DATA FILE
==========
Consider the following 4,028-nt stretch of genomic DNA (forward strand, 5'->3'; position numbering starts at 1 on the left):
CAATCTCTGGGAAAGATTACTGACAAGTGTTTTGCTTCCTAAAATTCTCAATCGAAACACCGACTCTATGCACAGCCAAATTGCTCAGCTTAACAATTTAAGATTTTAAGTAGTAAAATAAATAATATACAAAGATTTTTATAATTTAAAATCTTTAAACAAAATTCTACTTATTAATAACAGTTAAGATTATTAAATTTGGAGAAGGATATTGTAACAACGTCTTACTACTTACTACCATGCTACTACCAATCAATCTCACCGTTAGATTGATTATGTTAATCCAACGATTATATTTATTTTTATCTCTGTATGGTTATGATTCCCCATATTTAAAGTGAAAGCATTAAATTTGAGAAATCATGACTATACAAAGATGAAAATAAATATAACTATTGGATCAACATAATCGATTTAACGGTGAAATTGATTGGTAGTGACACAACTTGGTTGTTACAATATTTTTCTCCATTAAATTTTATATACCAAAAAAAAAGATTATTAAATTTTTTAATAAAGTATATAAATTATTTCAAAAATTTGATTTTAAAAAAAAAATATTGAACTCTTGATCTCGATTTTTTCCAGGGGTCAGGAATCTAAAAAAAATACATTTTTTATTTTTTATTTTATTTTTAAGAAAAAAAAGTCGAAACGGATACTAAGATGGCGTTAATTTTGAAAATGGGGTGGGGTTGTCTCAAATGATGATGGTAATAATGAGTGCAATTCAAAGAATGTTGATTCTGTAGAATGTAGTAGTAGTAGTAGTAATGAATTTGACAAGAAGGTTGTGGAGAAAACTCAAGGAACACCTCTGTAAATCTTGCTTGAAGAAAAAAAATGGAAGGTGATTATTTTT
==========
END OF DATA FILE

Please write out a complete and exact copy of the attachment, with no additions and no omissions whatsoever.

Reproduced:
Consider the following 4,028-nt stretch of genomic DNA (forward strand, 5'->3'; position numbering starts at 1 on the left):
CAATCTCTGGGAAAGATTACTGACAAGTGTTTTGCTTCCTAAAATTCTCAATCGAAACACCGACTCTATGCACAGCCAAATTGCTCAGCTTAACAATTTAAGATTTTAAGTAGTAAAATAAATAATATACAAAGATTTTTATAATTTAAAATCTTTAAACAAAATTCTACTTATTAATAACAGTTAAGATTATTAAATTTGGAGAAGGATATTGTAACAACGTCTTACTACTTACTACCATGCTACTACCAATCAATCTCACCGTTAGATTGATTATGTTAATCCAACGATTATATTTATTTTTATCTCTGTATGGTTATGATTCCCCATATTTAAAGTGAAAGCATTAAATTTGAGAAATCATGACTATACAAAGATGAAAATAAATATAACTATTGGATCAACATAATCGATTTAACGGTGAAATTGATTGGTAGTGACACAACTTGGTTGTTACAATATTTTTCTCCATTAAATTTTATATACCAAAAAAAAAGATTATTAAATTTTTTAATAAAGTATATAAATTATTTCAAAAATTTGATTTTAAAAAAAAAATATTGAACTCTTGATCTCGATTTTTTCCAGGGGTCAGGAATCTAAAAAAAATACATTTTTTATTTTTTATTTTATTTTTAAGAAAAAAAAGTCGAAACGGATACTAAGATGGCGTTAATTTTGAAAATGGGGTGGGGTTGTCTCAAATGATGATGGTAATAATGAGTGCAATTCAAAGAATGTTGATTCTGTAGAATGTAGTAGTAGTAGTAGTAATGAATTTGACAAGAAGGTTGTGGAGAAAACTCAAGGAACACCTCTGTAAATCTTGCTTGAAGAAAAAAAATGGAAGGTGATTATTTTT